It’s common knowledge that it’s a good idea to take our cars in for regularly scheduled maintenance. Most of us also know that maintenance should be scheduled when our cars reach a certain mileage. It’s just as important to keep private aircraft on a regular maintenance schedule, as well, but planning that maintenance can be a bit more complicated.
Keeping private aircraft well-maintained is essential not only from a safety perspective, but also because it can help reduce the amount of money you spend on repairs and upkeep. Keeping the interior of an aircraft in good condition is important for upholding the look, feel and functionality of the aircraft, which is why any aircraft owner needs to make aircraft maintenance planning a priority.
Here are some quick tips to help you create an interior maintenance plan for your aircraft:
- Assess your aircraft’s usage. Planes that fly longer and carry more passengers tend to require more upkeep than planes that are used less frequently, so be sure to allot the time and budget for maintenance accordingly.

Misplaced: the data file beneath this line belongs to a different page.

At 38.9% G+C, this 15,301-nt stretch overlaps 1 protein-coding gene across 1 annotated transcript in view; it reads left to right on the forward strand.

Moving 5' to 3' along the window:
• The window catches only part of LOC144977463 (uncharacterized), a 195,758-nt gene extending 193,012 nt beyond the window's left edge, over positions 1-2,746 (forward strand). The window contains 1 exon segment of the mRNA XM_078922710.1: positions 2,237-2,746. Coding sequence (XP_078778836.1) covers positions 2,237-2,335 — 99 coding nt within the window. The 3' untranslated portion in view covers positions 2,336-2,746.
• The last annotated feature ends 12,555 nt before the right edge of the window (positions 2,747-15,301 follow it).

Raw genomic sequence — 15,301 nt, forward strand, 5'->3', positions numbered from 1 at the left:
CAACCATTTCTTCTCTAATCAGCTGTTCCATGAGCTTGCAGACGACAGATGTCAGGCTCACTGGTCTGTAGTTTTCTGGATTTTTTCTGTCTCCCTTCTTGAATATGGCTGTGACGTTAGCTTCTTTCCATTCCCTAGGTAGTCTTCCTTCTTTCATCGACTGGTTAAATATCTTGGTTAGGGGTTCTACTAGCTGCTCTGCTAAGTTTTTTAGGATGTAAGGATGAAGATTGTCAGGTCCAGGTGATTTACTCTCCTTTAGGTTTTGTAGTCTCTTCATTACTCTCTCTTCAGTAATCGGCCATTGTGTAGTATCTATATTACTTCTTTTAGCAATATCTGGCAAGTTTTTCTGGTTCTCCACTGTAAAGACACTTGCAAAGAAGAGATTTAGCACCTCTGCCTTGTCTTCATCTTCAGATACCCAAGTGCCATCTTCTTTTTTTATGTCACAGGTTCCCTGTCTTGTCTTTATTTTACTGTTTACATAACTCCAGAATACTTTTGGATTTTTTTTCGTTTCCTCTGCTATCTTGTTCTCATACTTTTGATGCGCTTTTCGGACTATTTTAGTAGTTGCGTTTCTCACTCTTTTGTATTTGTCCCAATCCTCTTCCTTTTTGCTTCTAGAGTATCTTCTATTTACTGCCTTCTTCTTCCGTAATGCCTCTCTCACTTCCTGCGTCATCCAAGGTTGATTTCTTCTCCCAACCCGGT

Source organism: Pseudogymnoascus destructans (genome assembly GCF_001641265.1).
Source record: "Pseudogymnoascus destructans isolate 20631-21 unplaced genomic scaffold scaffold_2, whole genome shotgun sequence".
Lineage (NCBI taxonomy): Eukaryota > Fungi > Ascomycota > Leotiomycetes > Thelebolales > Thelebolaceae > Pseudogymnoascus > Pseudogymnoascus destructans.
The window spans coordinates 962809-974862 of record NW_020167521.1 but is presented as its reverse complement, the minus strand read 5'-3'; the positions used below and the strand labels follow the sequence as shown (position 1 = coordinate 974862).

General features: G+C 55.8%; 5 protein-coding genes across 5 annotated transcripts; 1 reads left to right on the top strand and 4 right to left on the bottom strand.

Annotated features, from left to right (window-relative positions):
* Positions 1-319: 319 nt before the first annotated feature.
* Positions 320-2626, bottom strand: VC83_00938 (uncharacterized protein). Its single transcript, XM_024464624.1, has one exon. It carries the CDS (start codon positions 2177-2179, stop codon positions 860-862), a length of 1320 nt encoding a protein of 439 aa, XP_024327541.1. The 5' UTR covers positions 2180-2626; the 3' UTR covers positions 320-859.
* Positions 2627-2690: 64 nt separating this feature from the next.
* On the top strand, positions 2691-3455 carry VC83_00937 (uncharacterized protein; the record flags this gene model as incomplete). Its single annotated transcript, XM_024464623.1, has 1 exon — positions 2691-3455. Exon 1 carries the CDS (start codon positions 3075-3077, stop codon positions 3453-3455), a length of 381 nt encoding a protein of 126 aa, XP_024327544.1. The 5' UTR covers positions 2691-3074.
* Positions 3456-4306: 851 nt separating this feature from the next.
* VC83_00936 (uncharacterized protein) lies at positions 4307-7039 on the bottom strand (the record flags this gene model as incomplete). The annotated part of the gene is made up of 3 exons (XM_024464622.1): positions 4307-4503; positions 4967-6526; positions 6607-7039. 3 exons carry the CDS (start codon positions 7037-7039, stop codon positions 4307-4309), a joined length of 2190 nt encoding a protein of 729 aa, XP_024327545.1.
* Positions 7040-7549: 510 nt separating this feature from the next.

- Know how long your interiors are meant to last. Everything has a lifespan, and it’s important to take that into account when determining your aircraft’s interior maintenance plans. For example, seat cushions and upholstery have a shorter lifespan than seatbacks and more durable components.
- Find out when scheduled maintenance events should occur. Regular inspections and maintenance events for other areas of your aircraft also are a good time to take stock of your aircraft’s interior. Find out how long the downtime is expected and try to schedule interior maintenance events with similar downtimes for the same timeframe. If a maintenance inspection requires the seats to be removed, for example, that’s a good time to schedule any maintenance to the seat cushions or upholstery because it won’t mean any additional downtime for your aircraft.
Your aircraft’s interior needs just as much care and attention as the rest of it. That’s why having the right plan in place can mean the difference between getting your plane in the air right away or leaving it in the hangar when you need it most.